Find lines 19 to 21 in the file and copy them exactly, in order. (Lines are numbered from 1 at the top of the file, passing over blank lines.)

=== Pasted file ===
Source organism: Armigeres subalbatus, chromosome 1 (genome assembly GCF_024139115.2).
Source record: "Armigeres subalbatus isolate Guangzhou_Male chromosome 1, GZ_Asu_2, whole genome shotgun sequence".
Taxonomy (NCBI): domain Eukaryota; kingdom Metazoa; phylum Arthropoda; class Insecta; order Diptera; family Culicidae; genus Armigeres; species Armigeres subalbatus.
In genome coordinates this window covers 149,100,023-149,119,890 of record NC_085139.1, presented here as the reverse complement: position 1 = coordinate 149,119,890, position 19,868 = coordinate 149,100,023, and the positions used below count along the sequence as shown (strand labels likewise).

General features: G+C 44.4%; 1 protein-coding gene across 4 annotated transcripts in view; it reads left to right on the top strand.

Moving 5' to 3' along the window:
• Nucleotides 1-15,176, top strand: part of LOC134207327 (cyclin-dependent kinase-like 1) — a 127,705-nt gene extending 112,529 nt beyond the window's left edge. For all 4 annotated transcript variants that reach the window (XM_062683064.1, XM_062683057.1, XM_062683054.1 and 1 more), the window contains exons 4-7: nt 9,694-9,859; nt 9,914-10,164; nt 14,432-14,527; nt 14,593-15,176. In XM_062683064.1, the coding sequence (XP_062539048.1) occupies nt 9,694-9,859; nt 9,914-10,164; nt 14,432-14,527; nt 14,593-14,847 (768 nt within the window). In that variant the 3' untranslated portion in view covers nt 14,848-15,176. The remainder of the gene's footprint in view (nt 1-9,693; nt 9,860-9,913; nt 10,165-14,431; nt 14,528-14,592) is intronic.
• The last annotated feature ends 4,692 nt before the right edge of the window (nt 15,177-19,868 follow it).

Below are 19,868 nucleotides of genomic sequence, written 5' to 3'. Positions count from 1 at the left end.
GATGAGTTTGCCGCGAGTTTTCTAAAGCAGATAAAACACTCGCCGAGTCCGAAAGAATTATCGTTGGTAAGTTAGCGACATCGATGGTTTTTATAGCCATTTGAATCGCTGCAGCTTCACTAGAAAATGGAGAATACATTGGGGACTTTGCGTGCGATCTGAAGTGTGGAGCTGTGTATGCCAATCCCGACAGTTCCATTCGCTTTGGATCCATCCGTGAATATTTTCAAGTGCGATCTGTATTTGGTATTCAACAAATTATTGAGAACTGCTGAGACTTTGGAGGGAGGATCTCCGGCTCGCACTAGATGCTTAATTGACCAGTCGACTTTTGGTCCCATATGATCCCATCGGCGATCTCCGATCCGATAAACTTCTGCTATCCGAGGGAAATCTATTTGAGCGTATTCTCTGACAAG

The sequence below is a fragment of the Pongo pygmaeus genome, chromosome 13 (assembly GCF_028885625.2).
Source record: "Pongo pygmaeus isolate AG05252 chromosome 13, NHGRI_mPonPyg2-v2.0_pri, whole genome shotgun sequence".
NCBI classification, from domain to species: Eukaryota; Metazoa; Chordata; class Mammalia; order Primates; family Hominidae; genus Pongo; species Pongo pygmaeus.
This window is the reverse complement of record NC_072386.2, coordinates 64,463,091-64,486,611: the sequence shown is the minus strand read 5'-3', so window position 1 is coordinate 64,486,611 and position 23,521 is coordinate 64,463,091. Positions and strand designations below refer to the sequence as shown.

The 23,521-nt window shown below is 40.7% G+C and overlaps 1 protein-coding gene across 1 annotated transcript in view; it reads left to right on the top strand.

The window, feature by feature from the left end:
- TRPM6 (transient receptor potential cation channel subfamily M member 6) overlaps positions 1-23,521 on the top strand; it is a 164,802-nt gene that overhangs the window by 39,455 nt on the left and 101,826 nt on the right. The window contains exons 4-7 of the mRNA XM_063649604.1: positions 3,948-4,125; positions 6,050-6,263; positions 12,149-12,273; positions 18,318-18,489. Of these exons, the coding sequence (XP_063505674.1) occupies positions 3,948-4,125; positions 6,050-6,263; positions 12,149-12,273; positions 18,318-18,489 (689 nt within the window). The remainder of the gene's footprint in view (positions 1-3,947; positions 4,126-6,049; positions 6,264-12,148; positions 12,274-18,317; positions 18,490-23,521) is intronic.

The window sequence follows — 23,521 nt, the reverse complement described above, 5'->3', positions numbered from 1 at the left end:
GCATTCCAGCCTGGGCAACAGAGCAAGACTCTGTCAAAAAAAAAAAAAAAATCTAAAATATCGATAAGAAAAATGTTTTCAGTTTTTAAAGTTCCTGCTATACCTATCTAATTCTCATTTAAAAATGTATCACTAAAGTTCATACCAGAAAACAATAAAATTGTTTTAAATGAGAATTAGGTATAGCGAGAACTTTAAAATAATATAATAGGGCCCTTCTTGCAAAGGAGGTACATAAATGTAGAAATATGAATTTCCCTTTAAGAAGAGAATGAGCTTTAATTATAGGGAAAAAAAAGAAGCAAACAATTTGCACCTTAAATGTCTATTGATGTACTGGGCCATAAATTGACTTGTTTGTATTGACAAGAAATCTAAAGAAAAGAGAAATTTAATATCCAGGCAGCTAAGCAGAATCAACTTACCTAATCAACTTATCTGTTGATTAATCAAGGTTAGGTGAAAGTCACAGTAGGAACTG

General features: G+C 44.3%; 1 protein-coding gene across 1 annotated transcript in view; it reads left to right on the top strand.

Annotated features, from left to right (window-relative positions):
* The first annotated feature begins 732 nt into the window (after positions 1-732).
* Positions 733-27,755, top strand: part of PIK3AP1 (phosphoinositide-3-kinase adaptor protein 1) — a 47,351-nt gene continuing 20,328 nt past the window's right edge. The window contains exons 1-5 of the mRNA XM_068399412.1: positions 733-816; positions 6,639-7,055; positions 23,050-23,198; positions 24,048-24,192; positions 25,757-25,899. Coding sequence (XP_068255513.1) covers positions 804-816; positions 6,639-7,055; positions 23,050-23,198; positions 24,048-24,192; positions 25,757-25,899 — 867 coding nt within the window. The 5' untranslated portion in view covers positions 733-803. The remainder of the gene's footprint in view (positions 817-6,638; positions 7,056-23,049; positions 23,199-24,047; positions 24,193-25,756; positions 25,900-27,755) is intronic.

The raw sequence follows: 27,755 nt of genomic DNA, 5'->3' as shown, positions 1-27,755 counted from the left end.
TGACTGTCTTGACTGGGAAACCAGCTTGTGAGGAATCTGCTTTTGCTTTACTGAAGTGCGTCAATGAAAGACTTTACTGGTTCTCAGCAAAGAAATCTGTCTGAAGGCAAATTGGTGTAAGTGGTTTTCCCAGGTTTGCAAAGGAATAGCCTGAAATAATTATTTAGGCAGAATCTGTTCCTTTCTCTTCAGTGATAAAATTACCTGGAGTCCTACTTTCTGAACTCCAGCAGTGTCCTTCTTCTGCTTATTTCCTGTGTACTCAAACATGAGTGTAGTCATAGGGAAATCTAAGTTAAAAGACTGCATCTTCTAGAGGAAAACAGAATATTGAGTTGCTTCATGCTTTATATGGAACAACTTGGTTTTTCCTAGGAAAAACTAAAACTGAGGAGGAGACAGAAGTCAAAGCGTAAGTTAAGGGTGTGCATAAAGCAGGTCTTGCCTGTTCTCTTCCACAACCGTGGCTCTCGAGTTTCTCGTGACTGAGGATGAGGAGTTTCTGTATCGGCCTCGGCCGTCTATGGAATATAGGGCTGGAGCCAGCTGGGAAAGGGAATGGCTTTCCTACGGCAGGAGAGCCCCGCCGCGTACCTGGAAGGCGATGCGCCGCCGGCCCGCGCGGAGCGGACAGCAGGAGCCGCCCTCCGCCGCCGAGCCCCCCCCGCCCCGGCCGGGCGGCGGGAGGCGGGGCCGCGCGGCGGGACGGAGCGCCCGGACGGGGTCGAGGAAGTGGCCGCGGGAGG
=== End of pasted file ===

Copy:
GCATTCCAGCCTGGGCAACAGAGCAAGACTCTGTCAAAAAAAAAAAAAAAATCTAAAATATCGATAAGAAAAATGTTTTCAGTTTTTAAAGTTCCTGCTATACCTATCTAATTCTCATTTAAAAATGTATCACTAAAGTTCATACCAGAAAACAATAAAATTGTTTTAAATGAGAATTAGGTATAGCGAGAACTTTAAAATAATATAATAGGGCCCTTCTTGCAAAGGAGGTACATAAATGTAGAAATATGAATTTCCCTTTAAGAAGAGAATGAGCTTTAATTATAGGGAAAAAAAAGAAGCAAACAATTTGCACCTTAAATGTCTATTGATGTACTGGGCCATAAATTGACTTGTTTGTATTGACAAGAAATCTAAAGAAAAGAGAAATTTAATATCCAGGCAGCTAAGCAGAATCAACTTACCTAATCAACTTATCTGTTGATTAATCAAGGTTAGGTGAAAGTCACAGTAGGAACTG

General features: G+C 44.3%; 1 protein-coding gene across 1 annotated transcript in view; it reads left to right on the top strand.

Annotated features, from left to right (window-relative positions):